Theoretically, AMC can ride out the post-Mad Men and post-Breaking Bad era almost exclusively on the decaying shoulders of The Walking Dead. But immediately jumping into a BrBa spin-off is only going to bring on the unfair comparisons, possibly further damaging the network's brand in the future. Not every situation is the same, but it's telling that we haven't seen HBO try to spin off its big properties, nor have we seen such a tactic at FX. The worst part of this is knowing that, if Better Call Saul or the other new shows also fail, AMC could possibly even shuffle toward a Walking Dead spin-off. Walking Dead: Miami?
In general, the network's development strategy hasn't, from the outside, seemed particularly great. Mad Men, Breaking Bad, and The Walking Dead were all developed with other networks or channels and mind, only for their respective creative forces to get desperate and try their luck at the little channel that could, or perhaps wanted to. So really, AMC kind of lucked into them. I don't want to take away from the executives who gave those shows the greenlight, but it's not like AMC developed them from opening pitch to pilot in the traditional fashion. Since then, the network has become a smorgasbord of late-aughts cable television tropes. Male anti-heroes? Check. Period pieces? Got 'em in spades. "We need to do our Deadwood!" "Now we need to do our Wire!"
Moreover, the public spats with various well-respected producers, particularly with regard to money and control, have likely already damaged AMC's reputation among the people who should matter the most to them: Hollywood talent. If you're an established or up-and-coming writer or producer who's turning to television in 2013—the kind who has fascinating ideas that don't fit into the current economics of Hollywood's more global-focused blockbuster system—why would you pitch to AMC, except as a last-ditch effort? You already know they're willing to let negotiations get out, and to get at least somewhat ugly. That's not a good sign for you, Young Screenwriter With a Cool Idea. Low Winter Sun's Chris Mundy and Turn's Craig Silverstein are very solid writers, but their respective histories with Criminal Minds and Nikita aren't quite the same as Weiner and Gilligan coming from The Sopranos and The X-Files.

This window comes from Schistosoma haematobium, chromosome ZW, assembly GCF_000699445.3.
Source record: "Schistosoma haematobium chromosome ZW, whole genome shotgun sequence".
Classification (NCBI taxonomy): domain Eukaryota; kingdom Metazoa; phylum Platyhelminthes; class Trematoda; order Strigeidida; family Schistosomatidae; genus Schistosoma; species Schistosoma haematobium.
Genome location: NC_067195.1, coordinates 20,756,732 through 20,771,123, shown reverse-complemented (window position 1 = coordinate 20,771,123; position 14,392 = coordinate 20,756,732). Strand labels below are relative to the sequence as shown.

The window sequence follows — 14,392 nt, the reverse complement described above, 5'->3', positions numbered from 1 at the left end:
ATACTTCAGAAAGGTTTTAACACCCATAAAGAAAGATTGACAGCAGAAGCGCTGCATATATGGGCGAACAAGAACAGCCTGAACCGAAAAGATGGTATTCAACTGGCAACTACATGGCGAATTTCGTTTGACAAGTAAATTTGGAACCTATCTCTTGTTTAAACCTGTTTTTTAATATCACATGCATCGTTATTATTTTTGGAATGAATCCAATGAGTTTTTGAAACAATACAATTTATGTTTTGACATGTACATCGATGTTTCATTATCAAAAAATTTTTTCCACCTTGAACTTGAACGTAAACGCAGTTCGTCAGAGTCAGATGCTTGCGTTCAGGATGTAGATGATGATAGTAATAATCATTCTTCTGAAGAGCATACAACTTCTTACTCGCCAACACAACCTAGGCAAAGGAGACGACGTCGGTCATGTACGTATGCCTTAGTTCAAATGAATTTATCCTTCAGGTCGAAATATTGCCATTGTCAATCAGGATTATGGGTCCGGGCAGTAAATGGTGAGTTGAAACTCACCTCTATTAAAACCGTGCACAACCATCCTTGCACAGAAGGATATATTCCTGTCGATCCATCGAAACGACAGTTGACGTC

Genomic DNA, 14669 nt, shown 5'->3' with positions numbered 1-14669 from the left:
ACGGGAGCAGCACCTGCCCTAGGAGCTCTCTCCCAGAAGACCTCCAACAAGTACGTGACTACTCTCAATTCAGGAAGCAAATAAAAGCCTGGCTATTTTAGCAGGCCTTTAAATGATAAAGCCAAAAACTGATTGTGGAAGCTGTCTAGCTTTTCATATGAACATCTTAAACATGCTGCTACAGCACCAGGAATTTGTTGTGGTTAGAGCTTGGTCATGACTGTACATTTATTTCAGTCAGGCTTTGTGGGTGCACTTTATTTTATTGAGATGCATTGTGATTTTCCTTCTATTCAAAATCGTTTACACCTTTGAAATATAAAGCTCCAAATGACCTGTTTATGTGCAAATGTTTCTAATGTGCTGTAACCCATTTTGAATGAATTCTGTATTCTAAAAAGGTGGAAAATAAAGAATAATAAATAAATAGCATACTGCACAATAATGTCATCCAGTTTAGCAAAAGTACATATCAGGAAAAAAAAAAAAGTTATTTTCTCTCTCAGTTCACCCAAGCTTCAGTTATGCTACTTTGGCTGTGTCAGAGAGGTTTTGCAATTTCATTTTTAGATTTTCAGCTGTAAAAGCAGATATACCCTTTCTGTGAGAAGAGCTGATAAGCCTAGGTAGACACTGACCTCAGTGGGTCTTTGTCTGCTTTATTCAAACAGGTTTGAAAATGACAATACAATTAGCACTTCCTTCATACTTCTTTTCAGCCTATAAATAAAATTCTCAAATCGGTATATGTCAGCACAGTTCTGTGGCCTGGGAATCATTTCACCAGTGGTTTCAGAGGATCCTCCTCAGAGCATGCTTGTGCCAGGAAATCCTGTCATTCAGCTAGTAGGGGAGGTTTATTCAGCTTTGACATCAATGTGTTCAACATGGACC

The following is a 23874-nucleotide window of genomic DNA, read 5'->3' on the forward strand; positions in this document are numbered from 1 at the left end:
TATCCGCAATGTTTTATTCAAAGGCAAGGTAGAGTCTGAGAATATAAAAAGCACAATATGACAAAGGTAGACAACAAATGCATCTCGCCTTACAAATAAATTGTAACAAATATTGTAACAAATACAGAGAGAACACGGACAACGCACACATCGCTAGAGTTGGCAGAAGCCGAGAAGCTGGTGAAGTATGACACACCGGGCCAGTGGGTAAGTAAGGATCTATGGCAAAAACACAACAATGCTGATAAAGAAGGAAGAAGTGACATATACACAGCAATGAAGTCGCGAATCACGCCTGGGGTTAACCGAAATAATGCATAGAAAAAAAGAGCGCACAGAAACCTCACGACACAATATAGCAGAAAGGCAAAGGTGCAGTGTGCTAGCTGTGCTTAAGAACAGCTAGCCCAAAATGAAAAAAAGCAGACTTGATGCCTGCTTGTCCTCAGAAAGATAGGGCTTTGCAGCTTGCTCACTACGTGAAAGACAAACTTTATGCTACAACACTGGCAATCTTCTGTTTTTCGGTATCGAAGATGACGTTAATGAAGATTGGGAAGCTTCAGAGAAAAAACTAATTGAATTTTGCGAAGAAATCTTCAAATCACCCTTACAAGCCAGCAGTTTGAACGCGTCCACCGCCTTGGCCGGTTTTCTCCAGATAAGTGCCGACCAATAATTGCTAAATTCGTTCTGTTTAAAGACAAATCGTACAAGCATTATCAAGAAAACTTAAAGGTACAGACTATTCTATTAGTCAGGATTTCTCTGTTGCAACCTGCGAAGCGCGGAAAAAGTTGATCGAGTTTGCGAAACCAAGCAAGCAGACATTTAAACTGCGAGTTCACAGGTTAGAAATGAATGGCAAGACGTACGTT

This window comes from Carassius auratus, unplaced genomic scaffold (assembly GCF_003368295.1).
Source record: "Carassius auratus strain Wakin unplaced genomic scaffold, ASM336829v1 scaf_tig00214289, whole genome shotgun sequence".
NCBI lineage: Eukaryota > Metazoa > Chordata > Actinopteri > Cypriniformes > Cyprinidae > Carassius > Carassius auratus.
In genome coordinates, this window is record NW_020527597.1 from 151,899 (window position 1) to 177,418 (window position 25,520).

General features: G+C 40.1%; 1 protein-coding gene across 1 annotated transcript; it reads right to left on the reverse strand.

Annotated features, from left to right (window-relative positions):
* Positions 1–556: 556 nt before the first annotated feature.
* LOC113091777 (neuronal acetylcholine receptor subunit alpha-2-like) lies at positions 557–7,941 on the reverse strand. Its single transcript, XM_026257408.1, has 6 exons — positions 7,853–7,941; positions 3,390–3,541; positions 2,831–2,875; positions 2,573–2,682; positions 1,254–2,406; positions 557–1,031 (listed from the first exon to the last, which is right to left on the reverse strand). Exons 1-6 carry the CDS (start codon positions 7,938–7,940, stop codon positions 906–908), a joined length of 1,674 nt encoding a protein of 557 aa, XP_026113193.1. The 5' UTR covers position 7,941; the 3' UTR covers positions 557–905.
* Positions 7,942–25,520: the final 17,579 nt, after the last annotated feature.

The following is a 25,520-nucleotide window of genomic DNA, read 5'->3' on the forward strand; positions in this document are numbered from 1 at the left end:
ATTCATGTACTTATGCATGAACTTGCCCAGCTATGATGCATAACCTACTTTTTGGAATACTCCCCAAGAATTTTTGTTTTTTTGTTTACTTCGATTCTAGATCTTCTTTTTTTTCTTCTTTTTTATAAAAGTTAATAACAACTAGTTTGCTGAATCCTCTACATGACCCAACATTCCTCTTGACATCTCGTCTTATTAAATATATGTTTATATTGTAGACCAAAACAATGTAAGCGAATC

To be fair, this kind of thing can happen. AMC certainly didn't expect to become the Next HBO almost overnight and suddenly, its choices were magnified. It's not easy to sustain Emmy-dominating programming, or to find the next populist smash, let alone to do both at the same time. Yet, that's also where AMC sort of went wrong, or at least found itself underprepared. Is the channel going to try to make more shows in the vein of The Walking Dead, which chase a bigger audience? Or does it want to keep producing lower-rated awards bait? Those things aren't necessarily mutually exclusive, but some idea of a strategy would be nice.
And for a shocking amount of time now, it's appeared as if AMC has no real idea of how it's going to sustain itself as a channel. With a couple of critical dynamos and the most successful cable show of all time on the schedule, they've had time to think about it. But now, time is running out. The network's new slogan, an attempt to put a vague-colored coat of paint on its slapdash strategy, is Something More. Unfortunately, that moniker already feels completely ironic.
If you were an AMC exec, what would YOU be trying to do right now?